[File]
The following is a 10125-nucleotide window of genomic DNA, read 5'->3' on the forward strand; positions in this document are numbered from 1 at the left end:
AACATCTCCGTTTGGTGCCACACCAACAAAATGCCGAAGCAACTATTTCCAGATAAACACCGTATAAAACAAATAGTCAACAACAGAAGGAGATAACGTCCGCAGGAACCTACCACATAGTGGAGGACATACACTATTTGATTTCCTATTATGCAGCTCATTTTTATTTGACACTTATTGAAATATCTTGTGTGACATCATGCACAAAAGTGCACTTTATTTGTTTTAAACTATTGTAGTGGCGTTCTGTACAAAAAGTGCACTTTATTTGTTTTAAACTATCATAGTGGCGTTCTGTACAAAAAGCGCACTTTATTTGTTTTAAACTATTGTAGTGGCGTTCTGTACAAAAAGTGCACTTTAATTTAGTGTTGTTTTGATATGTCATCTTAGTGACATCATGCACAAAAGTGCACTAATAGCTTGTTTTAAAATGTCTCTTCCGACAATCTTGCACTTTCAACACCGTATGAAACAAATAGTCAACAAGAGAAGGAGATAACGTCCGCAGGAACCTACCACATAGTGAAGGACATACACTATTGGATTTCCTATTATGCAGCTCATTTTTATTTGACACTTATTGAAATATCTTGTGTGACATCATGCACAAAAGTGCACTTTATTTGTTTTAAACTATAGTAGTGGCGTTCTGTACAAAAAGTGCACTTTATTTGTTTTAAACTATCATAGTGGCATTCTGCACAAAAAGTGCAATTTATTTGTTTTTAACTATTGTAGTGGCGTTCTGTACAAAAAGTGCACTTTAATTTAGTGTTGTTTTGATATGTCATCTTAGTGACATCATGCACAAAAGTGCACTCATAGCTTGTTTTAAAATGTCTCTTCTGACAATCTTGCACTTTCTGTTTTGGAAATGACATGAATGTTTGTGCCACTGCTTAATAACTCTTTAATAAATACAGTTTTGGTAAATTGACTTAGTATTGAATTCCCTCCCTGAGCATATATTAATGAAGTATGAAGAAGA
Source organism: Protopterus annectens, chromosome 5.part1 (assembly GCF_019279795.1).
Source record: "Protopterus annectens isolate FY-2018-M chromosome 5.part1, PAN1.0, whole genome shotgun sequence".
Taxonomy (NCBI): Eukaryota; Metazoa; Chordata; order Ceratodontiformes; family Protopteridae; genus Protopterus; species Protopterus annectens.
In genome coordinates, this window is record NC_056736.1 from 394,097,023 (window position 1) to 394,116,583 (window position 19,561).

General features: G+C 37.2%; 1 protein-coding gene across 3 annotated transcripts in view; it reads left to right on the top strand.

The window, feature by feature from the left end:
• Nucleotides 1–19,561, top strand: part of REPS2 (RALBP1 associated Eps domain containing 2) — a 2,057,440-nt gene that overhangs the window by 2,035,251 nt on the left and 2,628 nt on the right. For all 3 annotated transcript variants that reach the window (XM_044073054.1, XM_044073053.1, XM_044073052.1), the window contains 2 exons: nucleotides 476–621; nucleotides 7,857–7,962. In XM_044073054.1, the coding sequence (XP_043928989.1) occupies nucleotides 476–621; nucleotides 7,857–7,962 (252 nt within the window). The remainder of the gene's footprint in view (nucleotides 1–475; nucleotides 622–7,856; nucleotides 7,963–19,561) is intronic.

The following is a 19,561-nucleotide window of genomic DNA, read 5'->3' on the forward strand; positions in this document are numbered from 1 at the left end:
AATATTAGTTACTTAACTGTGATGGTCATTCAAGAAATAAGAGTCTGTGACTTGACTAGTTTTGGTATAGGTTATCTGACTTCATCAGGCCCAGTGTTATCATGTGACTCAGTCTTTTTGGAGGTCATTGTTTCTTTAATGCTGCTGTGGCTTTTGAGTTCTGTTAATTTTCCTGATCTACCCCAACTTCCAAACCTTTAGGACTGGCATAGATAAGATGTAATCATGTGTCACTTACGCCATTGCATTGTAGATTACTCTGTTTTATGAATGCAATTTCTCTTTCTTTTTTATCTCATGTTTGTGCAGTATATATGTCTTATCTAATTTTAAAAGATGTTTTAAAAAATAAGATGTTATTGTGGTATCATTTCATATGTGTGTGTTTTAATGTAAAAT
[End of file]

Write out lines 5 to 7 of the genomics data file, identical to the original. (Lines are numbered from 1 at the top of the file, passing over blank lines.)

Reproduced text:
Taxonomy (NCBI): Eukaryota; Metazoa; Chordata; order Ceratodontiformes; family Protopteridae; genus Protopterus; species Protopterus annectens.
In genome coordinates, this window is record NC_056736.1 from 394,097,023 (window position 1) to 394,116,583 (window position 19,561).

General features: G+C 37.2%; 1 protein-coding gene across 3 annotated transcripts in view; it reads left to right on the top strand.